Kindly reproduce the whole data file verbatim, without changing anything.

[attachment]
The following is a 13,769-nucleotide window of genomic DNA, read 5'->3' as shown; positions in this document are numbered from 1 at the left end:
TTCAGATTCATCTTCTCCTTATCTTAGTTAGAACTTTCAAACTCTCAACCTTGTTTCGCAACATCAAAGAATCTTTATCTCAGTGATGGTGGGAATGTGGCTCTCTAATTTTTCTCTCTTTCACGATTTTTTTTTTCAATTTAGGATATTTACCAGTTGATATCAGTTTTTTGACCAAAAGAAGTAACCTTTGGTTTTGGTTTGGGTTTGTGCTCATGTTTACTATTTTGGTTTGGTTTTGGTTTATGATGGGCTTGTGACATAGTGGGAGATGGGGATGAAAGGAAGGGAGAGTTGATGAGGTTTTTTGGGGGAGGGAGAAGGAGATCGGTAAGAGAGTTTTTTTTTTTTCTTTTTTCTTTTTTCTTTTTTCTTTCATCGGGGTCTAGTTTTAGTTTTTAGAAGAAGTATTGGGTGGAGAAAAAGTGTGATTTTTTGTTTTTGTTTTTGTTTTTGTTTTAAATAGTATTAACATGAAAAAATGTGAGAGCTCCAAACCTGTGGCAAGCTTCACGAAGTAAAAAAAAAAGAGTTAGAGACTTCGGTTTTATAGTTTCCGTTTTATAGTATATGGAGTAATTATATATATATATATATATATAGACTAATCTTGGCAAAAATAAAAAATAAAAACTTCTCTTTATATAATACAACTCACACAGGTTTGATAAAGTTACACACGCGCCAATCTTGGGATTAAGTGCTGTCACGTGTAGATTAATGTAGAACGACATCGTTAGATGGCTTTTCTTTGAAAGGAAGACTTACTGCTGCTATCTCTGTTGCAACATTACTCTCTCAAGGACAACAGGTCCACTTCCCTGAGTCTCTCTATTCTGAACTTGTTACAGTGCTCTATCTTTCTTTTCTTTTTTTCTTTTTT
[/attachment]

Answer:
The following is a 13,769-nucleotide window of genomic DNA, read 5'->3' as shown; positions in this document are numbered from 1 at the left end:
TTCAGATTCATCTTCTCCTTATCTTAGTTAGAACTTTCAAACTCTCAACCTTGTTTCGCAACATCAAAGAATCTTTATCTCAGTGATGGTGGGAATGTGGCTCTCTAATTTTTCTCTCTTTCACGATTTTTTTTTTCAATTTAGGATATTTACCAGTTGATATCAGTTTTTTGACCAAAAGAAGTAACCTTTGGTTTTGGTTTGGGTTTGTGCTCATGTTTACTATTTTGGTTTGGTTTTGGTTTATGATGGGCTTGTGACATAGTGGGAGATGGGGATGAAAGGAAGGGAGAGTTGATGAGGTTTTTTGGGGGAGGGAGAAGGAGATCGGTAAGAGAGTTTTTTTTTTTTCTTTTTTCTTTTTTCTTTTTTCTTTCATCGGGGTCTAGTTTTAGTTTTTAGAAGAAGTATTGGGTGGAGAAAAAGTGTGATTTTTTGTTTTTGTTTTTGTTTTTGTTTTAAATAGTATTAACATGAAAAAATGTGAGAGCTCCAAACCTGTGGCAAGCTTCACGAAGTAAAAAAAAAAGAGTTAGAGACTTCGGTTTTATAGTTTCCGTTTTATAGTATATGGAGTAATTATATATATATATATATATATAGACTAATCTTGGCAAAAATAAAAAATAAAAACTTCTCTTTATATAATACAACTCACACAGGTTTGATAAAGTTACACACGCGCCAATCTTGGGATTAAGTGCTGTCACGTGTAGATTAATGTAGAACGACATCGTTAGATGGCTTTTCTTTGAAAGGAAGACTTACTGCTGCTATCTCTGTTGCAACATTACTCTCTCAAGGACAACAGGTCCACTTCCCTGAGTCTCTCTATTCTGAACTTGTTACAGTGCTCTATCTTTCTTTTCTTTTTTTCTTTTTT